GIST: This past April 2, on World Autism Awareness Day, Apple released a heartstrings-tugging commercial depicting an autistic boy typing, in part with the assistance of a facilitator, a message on an iPad that voiced: “So many people can't understand that I have a mind. All they see is a person who is not in control. But now you can hear me. The iPad helps me to see not only my words, but to hold onto my thoughts.” The commercial was surprising because this system of “facilitated communication” (FC) was thoroughly discredited in the 1990s. Facilitators had used plastic alphabet keyboards or portable typing devices, and in various videos—for example, the 1993 Frontline episode “Prisoners of Silence”—you see children who are not even looking at the keyboard as facilitators direct their typing or facilitators moving the keyboard under a child's hand to produce the proper keystrokes. The technique was an academic curiosity until FC-generated messages included graphic descriptions of sexual abuse by families or caretakers of numerous children. Charges and lawsuits were filed, and courts needed scientists to determine who authored the accusations—the children or the facilitators? Howard Shane, now director of the Autism Language Program at Boston Children's Hospital, and Doug Wheeler, then at the O. D. Heck Developmental Center in Schenectady, N.Y., conducted independent controlled experiments in which autistic children and their facilitators were shown pictures of either the same or different objects while blinded to what each other saw. What was typed was always and only what the facilitator saw. Since then, as Emory University psychologist (and Scientific American Mind adviser) Scott O. Lilienfeld, an expert on pseudoscience in psychology and psychiatry, told Emory's eScienceCommons blog, dozens of controlled studies have unequivocally concluded that FC “doesn't work.” Worse, “the false hope buoyed by discredited therapies can be cruel, and it may prevent people from trying an intervention that actually could deliver benefits.” In a 2014 paper Lilienfeld co-wrote with Shane and others on “The Persistence of Fad Interventions in the Face of Negative Scientific Evidence” in Evidence-Based Communication Assessment and Intervention, a list of failed autism treatments included gluten-free diets, antifungal interventions, chelation therapy, nicotine patches, testosterone, marijuana, camel milk, weighted vests, magnetic shoe inserts and even bleach enemas.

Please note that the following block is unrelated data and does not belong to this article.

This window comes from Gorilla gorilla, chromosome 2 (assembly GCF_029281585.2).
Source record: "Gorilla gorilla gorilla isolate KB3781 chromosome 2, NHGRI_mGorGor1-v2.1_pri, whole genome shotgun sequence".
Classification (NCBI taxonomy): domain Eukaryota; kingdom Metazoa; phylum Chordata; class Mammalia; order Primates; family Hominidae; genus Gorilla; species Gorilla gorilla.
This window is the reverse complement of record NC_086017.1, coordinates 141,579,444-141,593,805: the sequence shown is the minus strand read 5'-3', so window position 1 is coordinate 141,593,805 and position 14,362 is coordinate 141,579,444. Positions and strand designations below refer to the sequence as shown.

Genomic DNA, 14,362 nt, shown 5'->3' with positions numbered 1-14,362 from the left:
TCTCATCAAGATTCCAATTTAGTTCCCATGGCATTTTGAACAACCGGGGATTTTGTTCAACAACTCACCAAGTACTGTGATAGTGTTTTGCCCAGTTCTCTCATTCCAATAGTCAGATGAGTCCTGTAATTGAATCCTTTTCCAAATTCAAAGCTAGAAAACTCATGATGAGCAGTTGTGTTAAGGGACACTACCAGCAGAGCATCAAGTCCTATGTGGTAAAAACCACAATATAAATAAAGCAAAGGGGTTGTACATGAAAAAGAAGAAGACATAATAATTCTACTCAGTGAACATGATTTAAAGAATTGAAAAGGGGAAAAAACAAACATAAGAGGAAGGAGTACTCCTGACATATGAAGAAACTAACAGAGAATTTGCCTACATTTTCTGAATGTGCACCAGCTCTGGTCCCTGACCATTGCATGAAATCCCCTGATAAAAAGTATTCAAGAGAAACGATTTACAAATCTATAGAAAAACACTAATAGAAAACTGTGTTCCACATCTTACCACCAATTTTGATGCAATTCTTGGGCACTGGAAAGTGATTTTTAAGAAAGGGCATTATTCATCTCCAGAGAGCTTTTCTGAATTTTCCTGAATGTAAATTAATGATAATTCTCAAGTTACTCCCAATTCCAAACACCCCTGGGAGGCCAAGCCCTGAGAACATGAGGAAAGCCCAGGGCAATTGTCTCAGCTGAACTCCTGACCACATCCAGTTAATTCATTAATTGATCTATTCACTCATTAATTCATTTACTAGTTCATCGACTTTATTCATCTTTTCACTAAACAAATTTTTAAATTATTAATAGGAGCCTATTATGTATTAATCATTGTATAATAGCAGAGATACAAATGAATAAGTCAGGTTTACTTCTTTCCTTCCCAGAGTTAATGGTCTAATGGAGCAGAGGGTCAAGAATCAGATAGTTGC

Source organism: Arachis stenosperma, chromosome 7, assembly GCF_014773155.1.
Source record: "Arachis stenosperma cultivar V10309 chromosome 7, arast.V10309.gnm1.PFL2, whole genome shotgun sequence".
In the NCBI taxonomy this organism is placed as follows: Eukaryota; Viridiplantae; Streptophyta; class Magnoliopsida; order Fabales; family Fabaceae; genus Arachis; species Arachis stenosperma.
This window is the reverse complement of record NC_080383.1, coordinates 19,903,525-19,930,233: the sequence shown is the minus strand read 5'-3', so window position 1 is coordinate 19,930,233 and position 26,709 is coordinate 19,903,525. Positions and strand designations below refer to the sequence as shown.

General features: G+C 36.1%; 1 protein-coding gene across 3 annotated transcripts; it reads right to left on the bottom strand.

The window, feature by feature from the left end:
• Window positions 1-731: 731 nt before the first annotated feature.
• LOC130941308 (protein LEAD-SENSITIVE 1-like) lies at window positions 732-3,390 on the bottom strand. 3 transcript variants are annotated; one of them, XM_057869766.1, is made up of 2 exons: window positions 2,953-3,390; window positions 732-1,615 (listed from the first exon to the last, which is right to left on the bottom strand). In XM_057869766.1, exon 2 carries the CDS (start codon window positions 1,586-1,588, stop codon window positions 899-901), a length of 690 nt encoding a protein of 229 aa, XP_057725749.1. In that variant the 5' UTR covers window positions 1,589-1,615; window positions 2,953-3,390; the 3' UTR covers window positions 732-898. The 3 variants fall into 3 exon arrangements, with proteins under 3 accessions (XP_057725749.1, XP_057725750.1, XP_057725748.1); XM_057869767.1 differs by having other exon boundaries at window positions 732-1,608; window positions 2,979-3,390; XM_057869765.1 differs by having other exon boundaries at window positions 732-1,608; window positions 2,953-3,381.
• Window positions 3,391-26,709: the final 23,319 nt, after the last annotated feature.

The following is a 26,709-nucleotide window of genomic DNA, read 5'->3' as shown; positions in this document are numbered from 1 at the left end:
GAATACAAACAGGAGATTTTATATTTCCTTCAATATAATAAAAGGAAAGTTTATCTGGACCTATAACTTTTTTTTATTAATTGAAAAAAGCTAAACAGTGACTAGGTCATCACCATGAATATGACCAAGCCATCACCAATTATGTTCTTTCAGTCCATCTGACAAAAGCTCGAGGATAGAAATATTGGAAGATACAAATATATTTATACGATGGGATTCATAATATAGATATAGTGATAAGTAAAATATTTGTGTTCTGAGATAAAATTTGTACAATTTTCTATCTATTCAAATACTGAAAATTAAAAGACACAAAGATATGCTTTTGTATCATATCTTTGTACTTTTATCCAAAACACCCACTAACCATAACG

Call it the Quack of the Gaps problem: gaps in scientific knowledge are filled with anyone's pet “theory” and corresponding “treatment.” When the evidence is lacking, proponents accuse skeptics of being closed-minded or of using hate speech.........What is offensive and wrong is promoting a pseudoscientific technique such as FC as “scientific” and responding to skeptics by accusing them of bigotry. As for rights, what about the rights of the nonverbal Australian man whose facilitator, Martina Susanne Schweiger, admitted in court in 2014 to sexually molesting him in 2011, when he was 21, because, she said, through FC he said he loved her? Or the rights of the then 30-year-old African-American man with severe mental disabilities whose facilitator, the Syracuse-trained Anna Stubblefield, was sentenced to 12 years in prison in 2016 for sexually assaulting him in 2011, after she determined through FC that they were in love? Or the rights of the many loving parents and caretakers wrongfully accused of sexual abuse purely through FC? Yoking the rights of autistic children to FC is self-serving sophistry. People with autism have the same rights as everyone else regardless of their communication skills. Rights are not vouchsafed only to those who can communicate, and of all people, those working at universities should know that. Shame on them.